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Name: Joanne J.
Status: student
Age: 20s
Location: N/A
Country: N/A
Date: 2001 - 2002


Question:
When a platinum wire is heated then place in a beaker with methanol. The two never come into contact but after a bit there is a small combustion, this small reaction keeps repeating it's self until all the methanol is gone. With about a minute of time passing between each reaction, what is the catalyst that causes the gas to combust, then have to wait before another reaction occurs.


Replies:
Joanne,

What you are witnessing is a catalytic oxidation of methanol to formaldehyde. The catalyst is the hot surface of the platinum wire. The heat of combustion of the methanol keeps the wire hot enough to do the job. The reaction cycles because the methanol vapors in the reaction zone become depleted each tome the "small combustion" occurs. When more vapor contacts the wire, the reaction repeats.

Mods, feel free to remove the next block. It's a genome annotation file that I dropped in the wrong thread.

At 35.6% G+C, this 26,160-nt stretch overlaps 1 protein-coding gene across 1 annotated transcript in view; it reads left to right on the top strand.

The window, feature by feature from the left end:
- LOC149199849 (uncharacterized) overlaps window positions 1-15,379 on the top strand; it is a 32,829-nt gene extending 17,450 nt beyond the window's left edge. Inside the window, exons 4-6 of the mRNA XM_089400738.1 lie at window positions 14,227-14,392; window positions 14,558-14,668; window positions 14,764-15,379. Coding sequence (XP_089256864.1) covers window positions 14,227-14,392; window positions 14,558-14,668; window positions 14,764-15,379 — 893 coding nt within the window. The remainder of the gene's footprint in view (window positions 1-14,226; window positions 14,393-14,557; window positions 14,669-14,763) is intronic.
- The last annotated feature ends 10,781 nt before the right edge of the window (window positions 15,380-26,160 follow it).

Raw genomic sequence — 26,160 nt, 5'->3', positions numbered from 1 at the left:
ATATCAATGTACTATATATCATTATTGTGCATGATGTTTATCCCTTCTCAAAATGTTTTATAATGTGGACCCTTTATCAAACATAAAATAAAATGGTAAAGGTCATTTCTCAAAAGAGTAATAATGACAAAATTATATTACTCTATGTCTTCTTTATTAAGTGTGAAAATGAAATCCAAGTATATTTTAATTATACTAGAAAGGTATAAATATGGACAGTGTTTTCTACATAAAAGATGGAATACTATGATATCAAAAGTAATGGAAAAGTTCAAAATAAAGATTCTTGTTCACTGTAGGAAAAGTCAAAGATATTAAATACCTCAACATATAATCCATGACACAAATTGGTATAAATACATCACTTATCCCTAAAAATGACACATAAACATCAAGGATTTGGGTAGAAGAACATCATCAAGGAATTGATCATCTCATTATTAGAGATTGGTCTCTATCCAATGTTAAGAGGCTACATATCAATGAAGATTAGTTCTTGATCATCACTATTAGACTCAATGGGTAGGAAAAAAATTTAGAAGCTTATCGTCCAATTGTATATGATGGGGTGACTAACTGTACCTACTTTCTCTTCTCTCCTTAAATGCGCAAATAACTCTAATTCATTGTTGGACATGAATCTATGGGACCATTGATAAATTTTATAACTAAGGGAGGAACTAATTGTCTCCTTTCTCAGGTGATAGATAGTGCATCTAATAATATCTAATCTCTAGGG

Try this: Wind a piece of copper wire around a pencil to make a coil with a straight piece sticking from one end. Bend the straight piece into a hook. Heat the wire until it glows and then hang the hook onto the rim of a flask into which is a small amount of ammonium hydroxide solution. Do not allow the wire to touch the liquid -- just suspend it in the vapor.

What you will see is the catalytic oxidation of ammonia. If all goes well, the reaction will be so exothermic that the wire will glow brighter -- sometimes it will actually melt.

Regards,
ProfHoff 407


The catalyst is the platinum wire itself. The combustion reaction only can occur when the levels of methanol and oxygen are within certain limits. When these conditions are met, the methanol burns until either it or enough oxygen is consumed to bring the concentrations outside these limits. Then the combustion will not start up again until enough methanol evaporates or oxygen diffuses back into the area around the platinum wire.

Richard E. Barrans Jr., Ph.D.
Assistant Director
PG Research Foundation, Darien, Illinois



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